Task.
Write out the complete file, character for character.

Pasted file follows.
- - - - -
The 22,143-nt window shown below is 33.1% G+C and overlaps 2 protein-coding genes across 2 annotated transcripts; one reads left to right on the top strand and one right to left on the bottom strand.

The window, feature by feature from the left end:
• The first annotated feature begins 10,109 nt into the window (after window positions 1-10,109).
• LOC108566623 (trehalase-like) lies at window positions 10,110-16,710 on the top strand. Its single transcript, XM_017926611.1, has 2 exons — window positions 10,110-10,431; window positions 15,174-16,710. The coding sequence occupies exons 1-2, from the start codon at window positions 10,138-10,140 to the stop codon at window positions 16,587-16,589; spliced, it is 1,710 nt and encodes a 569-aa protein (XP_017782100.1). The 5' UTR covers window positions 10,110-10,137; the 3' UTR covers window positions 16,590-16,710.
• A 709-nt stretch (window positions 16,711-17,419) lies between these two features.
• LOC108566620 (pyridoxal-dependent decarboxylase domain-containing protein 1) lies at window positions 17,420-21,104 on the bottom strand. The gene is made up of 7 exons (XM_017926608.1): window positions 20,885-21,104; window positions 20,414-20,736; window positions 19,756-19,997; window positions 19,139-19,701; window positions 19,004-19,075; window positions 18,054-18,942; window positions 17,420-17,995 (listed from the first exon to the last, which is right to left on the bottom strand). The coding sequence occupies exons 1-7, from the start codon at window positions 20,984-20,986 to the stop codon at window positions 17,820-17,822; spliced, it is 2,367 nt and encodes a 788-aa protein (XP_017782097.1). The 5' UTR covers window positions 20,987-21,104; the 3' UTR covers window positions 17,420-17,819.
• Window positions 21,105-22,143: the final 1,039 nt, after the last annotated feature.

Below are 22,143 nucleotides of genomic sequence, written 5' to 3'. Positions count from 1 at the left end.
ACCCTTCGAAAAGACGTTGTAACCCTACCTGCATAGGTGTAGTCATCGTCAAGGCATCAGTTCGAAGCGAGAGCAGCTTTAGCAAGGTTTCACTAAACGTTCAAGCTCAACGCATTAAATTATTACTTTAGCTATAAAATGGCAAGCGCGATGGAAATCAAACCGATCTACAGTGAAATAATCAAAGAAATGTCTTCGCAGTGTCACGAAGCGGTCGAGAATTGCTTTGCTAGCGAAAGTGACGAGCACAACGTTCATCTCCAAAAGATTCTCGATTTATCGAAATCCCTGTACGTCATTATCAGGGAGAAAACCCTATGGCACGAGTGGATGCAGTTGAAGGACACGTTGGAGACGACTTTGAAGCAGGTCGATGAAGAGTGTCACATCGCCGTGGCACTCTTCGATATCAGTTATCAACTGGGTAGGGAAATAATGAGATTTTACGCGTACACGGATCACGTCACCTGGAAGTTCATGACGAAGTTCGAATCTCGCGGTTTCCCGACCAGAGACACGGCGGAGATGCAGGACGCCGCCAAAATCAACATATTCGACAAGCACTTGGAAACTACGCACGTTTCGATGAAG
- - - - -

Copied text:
The 22,143-nt window shown below is 33.1% G+C and overlaps 2 protein-coding genes across 2 annotated transcripts; one reads left to right on the top strand and one right to left on the bottom strand.

The window, feature by feature from the left end:
• The first annotated feature begins 10,109 nt into the window (after window positions 1-10,109).
• LOC108566623 (trehalase-like) lies at window positions 10,110-16,710 on the top strand. Its single transcript, XM_017926611.1, has 2 exons — window positions 10,110-10,431; window positions 15,174-16,710. The coding sequence occupies exons 1-2, from the start codon at window positions 10,138-10,140 to the stop codon at window positions 16,587-16,589; spliced, it is 1,710 nt and encodes a 569-aa protein (XP_017782100.1). The 5' UTR covers window positions 10,110-10,137; the 3' UTR covers window positions 16,590-16,710.
• A 709-nt stretch (window positions 16,711-17,419) lies between these two features.
• LOC108566620 (pyridoxal-dependent decarboxylase domain-containing protein 1) lies at window positions 17,420-21,104 on the bottom strand. The gene is made up of 7 exons (XM_017926608.1): window positions 20,885-21,104; window positions 20,414-20,736; window positions 19,756-19,997; window positions 19,139-19,701; window positions 19,004-19,075; window positions 18,054-18,942; window positions 17,420-17,995 (listed from the first exon to the last, which is right to left on the bottom strand). The coding sequence occupies exons 1-7, from the start codon at window positions 20,984-20,986 to the stop codon at window positions 17,820-17,822; spliced, it is 2,367 nt and encodes a 788-aa protein (XP_017782097.1). The 5' UTR covers window positions 20,987-21,104; the 3' UTR covers window positions 17,420-17,819.
• Window positions 21,105-22,143: the final 1,039 nt, after the last annotated feature.

Below are 22,143 nucleotides of genomic sequence, written 5' to 3'. Positions count from 1 at the left end.
ACCCTTCGAAAAGACGTTGTAACCCTACCTGCATAGGTGTAGTCATCGTCAAGGCATCAGTTCGAAGCGAGAGCAGCTTTAGCAAGGTTTCACTAAACGTTCAAGCTCAACGCATTAAATTATTACTTTAGCTATAAAATGGCAAGCGCGATGGAAATCAAACCGATCTACAGTGAAATAATCAAAGAAATGTCTTCGCAGTGTCACGAAGCGGTCGAGAATTGCTTTGCTAGCGAAAGTGACGAGCACAACGTTCATCTCCAAAAGATTCTCGATTTATCGAAATCCCTGTACGTCATTATCAGGGAGAAAACCCTATGGCACGAGTGGATGCAGTTGAAGGACACGTTGGAGACGACTTTGAAGCAGGTCGATGAAGAGTGTCACATCGCCGTGGCACTCTTCGATATCAGTTATCAACTGGGTAGGGAAATAATGAGATTTTACGCGTACACGGATCACGTCACCTGGAAGTTCATGACGAAGTTCGAATCTCGCGGTTTCCCGACCAGAGACACGGCGGAGATGCAGGACGCCGCCAAAATCAACATATTCGACAAGCACTTGGAAACTACGCACGTTTCGATGAAG